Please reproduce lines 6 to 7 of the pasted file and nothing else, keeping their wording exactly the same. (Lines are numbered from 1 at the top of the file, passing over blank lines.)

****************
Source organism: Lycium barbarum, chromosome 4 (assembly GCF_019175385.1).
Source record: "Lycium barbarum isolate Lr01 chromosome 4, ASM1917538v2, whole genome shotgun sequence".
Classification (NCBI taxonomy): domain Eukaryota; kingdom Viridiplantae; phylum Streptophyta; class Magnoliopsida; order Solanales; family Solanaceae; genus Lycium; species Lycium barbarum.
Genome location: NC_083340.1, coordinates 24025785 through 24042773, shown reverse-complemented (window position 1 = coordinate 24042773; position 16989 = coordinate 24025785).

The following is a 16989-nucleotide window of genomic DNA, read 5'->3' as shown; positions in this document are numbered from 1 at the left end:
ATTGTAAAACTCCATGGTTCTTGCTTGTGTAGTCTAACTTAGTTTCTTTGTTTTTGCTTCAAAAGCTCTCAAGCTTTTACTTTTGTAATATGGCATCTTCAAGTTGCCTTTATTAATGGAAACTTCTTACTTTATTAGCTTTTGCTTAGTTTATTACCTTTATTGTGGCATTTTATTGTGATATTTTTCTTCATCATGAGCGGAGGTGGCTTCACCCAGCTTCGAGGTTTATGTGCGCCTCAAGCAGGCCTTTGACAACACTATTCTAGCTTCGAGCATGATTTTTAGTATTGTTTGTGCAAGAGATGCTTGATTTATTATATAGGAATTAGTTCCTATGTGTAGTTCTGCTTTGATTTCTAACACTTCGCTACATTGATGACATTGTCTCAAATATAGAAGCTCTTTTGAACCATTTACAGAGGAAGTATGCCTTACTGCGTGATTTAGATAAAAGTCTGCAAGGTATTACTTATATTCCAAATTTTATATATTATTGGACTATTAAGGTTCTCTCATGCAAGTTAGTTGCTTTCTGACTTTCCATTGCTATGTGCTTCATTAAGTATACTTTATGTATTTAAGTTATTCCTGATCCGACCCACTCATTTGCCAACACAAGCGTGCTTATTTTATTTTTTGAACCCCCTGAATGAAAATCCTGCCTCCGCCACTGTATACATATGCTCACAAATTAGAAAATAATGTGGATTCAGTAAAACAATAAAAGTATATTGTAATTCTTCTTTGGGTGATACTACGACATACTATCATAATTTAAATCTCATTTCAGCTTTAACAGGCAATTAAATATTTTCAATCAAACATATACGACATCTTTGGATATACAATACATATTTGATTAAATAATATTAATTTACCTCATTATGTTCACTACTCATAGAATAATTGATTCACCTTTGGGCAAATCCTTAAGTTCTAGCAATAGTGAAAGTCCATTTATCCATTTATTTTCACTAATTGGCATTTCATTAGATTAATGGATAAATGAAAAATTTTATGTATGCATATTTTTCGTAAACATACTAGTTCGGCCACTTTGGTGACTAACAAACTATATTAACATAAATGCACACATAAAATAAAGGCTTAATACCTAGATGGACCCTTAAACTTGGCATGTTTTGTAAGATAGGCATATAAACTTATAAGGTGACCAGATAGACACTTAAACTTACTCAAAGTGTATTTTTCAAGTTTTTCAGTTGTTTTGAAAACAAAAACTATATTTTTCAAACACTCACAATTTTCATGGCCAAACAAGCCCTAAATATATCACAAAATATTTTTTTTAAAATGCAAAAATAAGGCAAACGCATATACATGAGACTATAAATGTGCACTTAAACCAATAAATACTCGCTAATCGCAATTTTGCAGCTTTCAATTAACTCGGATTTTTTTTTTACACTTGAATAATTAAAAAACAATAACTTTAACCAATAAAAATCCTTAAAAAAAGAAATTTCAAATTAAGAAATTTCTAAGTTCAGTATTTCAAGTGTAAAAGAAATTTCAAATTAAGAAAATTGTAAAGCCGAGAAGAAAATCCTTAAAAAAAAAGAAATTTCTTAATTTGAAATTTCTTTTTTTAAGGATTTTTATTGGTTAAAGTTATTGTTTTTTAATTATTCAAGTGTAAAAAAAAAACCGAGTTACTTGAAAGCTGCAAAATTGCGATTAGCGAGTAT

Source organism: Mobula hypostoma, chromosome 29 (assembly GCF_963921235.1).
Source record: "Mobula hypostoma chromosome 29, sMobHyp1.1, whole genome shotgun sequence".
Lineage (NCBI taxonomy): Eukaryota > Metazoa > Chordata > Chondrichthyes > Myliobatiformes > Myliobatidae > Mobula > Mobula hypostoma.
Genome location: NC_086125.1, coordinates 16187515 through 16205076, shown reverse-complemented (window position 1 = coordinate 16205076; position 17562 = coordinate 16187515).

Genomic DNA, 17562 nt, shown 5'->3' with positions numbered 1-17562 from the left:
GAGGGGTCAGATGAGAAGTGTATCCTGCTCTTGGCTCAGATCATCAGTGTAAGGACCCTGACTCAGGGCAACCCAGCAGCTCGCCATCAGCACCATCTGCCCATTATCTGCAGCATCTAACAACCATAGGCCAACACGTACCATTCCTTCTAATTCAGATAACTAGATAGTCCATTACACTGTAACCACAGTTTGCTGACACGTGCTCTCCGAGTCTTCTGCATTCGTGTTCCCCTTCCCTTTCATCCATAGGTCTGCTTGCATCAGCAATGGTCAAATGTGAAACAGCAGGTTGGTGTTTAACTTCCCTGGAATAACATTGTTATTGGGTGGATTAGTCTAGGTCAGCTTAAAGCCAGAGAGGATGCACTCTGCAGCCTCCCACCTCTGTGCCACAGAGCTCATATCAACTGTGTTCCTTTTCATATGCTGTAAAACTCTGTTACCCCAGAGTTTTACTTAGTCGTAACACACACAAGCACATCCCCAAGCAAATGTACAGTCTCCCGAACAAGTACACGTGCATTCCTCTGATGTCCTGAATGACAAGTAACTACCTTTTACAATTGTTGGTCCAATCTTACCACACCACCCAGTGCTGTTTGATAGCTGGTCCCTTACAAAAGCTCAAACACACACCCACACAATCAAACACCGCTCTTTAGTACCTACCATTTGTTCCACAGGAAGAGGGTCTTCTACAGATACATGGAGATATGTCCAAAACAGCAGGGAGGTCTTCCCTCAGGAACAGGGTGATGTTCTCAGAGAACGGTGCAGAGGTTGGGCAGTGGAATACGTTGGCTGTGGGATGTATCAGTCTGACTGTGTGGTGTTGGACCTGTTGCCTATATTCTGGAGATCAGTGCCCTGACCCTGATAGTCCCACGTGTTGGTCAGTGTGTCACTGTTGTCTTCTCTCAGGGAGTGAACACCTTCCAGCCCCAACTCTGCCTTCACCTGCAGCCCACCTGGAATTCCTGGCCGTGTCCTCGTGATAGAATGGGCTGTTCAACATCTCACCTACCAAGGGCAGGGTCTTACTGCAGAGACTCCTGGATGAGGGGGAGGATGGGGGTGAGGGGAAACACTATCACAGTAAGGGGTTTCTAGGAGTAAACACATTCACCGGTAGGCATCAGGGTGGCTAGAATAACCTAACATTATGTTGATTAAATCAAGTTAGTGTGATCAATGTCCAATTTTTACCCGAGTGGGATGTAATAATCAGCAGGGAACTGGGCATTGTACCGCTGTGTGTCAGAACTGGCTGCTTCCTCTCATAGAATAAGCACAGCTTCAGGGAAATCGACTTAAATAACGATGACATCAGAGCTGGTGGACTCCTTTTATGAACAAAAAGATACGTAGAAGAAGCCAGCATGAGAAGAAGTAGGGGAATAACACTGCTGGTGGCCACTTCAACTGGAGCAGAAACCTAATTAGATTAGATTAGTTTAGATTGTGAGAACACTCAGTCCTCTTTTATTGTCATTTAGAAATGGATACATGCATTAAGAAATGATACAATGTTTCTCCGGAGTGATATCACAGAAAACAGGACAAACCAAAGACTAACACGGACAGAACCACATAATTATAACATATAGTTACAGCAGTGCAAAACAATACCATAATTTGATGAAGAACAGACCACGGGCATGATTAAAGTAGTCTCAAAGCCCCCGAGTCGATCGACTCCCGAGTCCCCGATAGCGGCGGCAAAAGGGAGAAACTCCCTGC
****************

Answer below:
ATTGTAAAACTCCATGGTTCTTGCTTGTGTAGTCTAACTTAGTTTCTTTGTTTTTGCTTCAAAAGCTCTCAAGCTTTTACTTTTGTAATATGGCATCTTCAAGTTGCCTTTATTAATGGAAACTTCTTACTTTATTAGCTTTTGCTTAGTTTATTACCTTTATTGTGGCATTTTATTGTGATATTTTTCTTCATCATGAGCGGAGGTGGCTTCACCCAGCTTCGAGGTTTATGTGCGCCTCAAGCAGGCCTTTGACAACACTATTCTAGCTTCGAGCATGATTTTTAGTATTGTTTGTGCAAGAGATGCTTGATTTATTATATAGGAATTAGTTCCTATGTGTAGTTCTGCTTTGATTTCTAACACTTCGCTACATTGATGACATTGTCTCAAATATAGAAGCTCTTTTGAACCATTTACAGAGGAAGTATGCCTTACTGCGTGATTTAGATAAAAGTCTGCAAGGTATTACTTATATTCCAAATTTTATATATTATTGGACTATTAAGGTTCTCTCATGCAAGTTAGTTGCTTTCTGACTTTCCATTGCTATGTGCTTCATTAAGTATACTTTATGTATTTAAGTTATTCCTGATCCGACCCACTCATTTGCCAACACAAGCGTGCTTATTTTATTTTTTGAACCCCCTGAATGAAAATCCTGCCTCCGCCACTGTATACATATGCTCACAAATTAGAAAATAATGTGGATTCAGTAAAACAATAAAAGTATATTGTAATTCTTCTTTGGGTGATACTACGACATACTATCATAATTTAAATCTCATTTCAGCTTTAACAGGCAATTAAATATTTTCAATCAAACATATACGACATCTTTGGATATACAATACATATTTGATTAAATAATATTAATTTACCTCATTATGTTCACTACTCATAGAATAATTGATTCACCTTTGGGCAAATCCTTAAGTTCTAGCAATAGTGAAAGTCCATTTATCCATTTATTTTCACTAATTGGCATTTCATTAGATTAATGGATAAATGAAAAATTTTATGTATGCATATTTTTCGTAAACATACTAGTTCGGCCACTTTGGTGACTAACAAACTATATTAACATAAATGCACACATAAAATAAAGGCTTAATACCTAGATGGACCCTTAAACTTGGCATGTTTTGTAAGATAGGCATATAAACTTATAAGGTGACCAGATAGACACTTAAACTTACTCAAAGTGTATTTTTCAAGTTTTTCAGTTGTTTTGAAAACAAAAACTATATTTTTCAAACACTCACAATTTTCATGGCCAAACAAGCCCTAAATATATCACAAAATATTTTTTTTAAAATGCAAAAATAAGGCAAACGCATATACATGAGACTATAAATGTGCACTTAAACCAATAAATACTCGCTAATCGCAATTTTGCAGCTTTCAATTAACTCGGATTTTTTTTTTACACTTGAATAATTAAAAAACAATAACTTTAACCAATAAAAATCCTTAAAAAAAGAAATTTCAAATTAAGAAATTTCTAAGTTCAGTATTTCAAGTGTAAAAGAAATTTCAAATTAAGAAAATTGTAAAGCCGAGAAGAAAATCCTTAAAAAAAAAGAAATTTCTTAATTTGAAATTTCTTTTTTTAAGGATTTTTATTGGTTAAAGTTATTGTTTTTTAATTATTCAAGTGTAAAAAAAAAACCGAGTTACTTGAAAGCTGCAAAATTGCGATTAGCGAGTAT

Source organism: Mobula hypostoma, chromosome 29 (assembly GCF_963921235.1).